The committee's statement explicitly addressed, albeit very briefly, the changing role of women in society—as a result of modern technology, which provided a release from domestic drudgery and, as a result of earlier marriage, which advanced the time at which women could make substantial commitments outside the home. The committee at that time concluded that "women constitute an enormous potential resource for research, scholarship, and teaching" and called for "conscious efforts to assist women to make the contributions of which they are capable."
As I read that now, through the lens of 1991, I note the presumption that married women should stay home, and I note the reference to those contributions "of which they are capable" and wonder exactly what the committee meant. Expectations are broader now. Since 1959, we have come a very long way in developing talent generally and in developing science and engineering talent specifically. We have also made strong progress in educating more of our population, especially women. Now, in 1991, it is nevertheless sobering to look back at the aspirations that were expressed at that time and to realize how much those ideals have been imperfectly executed. The task of tapping fully the potential of the talents of our population is far from complete. Indeed, in some ways we seem to be losing ground. Furthermore, for various reasons, the stakes are higher now and the urgency is much more acute.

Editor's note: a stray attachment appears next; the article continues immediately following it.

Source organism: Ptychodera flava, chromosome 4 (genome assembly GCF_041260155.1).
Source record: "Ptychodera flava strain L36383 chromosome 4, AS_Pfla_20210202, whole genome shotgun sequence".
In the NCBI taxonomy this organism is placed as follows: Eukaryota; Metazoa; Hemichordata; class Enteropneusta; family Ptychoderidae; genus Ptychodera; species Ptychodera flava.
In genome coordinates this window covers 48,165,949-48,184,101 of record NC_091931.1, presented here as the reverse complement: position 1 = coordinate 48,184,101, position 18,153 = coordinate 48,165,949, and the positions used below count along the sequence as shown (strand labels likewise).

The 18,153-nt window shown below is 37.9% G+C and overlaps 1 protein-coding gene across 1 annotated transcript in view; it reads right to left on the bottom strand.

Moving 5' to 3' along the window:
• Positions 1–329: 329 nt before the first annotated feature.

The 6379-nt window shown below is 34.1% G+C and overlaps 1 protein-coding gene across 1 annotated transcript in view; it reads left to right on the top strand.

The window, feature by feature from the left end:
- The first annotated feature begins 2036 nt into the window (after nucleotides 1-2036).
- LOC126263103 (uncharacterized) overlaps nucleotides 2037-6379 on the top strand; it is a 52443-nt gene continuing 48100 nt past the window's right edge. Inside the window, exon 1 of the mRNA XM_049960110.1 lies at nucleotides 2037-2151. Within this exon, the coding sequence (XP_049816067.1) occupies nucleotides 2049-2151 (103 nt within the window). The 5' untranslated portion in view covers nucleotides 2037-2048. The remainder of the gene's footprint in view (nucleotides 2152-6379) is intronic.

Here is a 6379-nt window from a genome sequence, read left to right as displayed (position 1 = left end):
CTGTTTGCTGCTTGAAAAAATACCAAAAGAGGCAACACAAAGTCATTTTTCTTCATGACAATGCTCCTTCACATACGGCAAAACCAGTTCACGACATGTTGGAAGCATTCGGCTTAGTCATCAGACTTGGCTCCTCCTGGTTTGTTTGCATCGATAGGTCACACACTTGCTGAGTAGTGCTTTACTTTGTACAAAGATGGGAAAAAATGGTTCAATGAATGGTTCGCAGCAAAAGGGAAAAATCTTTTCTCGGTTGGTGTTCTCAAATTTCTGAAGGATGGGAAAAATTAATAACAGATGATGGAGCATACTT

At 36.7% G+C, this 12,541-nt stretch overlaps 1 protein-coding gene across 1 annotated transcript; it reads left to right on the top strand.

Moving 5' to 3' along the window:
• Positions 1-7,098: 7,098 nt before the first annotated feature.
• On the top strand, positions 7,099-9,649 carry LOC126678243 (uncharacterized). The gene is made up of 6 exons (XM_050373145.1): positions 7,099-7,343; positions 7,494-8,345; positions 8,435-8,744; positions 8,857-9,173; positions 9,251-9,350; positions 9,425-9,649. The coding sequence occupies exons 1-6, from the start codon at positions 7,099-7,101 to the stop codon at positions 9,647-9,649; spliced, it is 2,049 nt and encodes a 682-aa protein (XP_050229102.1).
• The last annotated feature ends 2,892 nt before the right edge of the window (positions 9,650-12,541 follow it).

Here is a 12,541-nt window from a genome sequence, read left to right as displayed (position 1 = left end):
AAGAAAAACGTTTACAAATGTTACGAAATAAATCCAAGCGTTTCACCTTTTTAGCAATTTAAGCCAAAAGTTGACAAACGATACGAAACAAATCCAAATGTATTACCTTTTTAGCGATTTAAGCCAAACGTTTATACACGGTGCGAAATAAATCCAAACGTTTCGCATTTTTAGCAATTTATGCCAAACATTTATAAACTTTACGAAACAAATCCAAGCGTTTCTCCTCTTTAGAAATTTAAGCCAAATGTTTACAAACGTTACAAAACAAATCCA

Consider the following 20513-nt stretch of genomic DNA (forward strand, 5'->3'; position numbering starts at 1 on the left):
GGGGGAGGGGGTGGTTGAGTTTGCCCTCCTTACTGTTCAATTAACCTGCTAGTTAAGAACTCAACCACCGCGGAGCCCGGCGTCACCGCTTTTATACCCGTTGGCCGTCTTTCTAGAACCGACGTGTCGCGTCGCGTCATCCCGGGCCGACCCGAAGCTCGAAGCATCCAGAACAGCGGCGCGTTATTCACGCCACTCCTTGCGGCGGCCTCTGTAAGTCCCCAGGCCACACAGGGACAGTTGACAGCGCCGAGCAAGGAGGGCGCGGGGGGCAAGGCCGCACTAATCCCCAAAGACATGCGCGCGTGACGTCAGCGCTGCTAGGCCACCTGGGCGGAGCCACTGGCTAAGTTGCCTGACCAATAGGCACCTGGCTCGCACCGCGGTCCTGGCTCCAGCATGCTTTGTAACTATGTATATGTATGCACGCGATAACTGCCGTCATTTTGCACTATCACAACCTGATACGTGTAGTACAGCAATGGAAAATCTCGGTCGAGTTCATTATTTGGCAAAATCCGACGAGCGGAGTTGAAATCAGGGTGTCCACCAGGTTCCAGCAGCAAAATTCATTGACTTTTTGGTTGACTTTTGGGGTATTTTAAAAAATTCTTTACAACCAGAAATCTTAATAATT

Our progress has been seriously slowed by a number of factors but perhaps by none as inhibiting as the cultural beliefs and traditions that have circumscribed the expectations that we have for the roles and contributions of a substantial part of our population, namely women and minorities. Biases regarding gender, race, ethnicity, and class have interfered with our pursuit of our expressed ideals. Although we are a nation of immigrants, we have learned very imperfectly how to understand, how to value, and how to benefit from our differences.
Now, as we approach a new century and take a new look, we must renew our efforts to develop our human resources to their fun potential and to engage that rich array of talent in the pursuit of larger common purposes, to pursue a better life for all of the people in this nation and in the world. Recruitment and retention of talent in the sciences and engineering are an important part of the larger challenge of broad and full development of human potential. Our society has high requirements for talent and creativity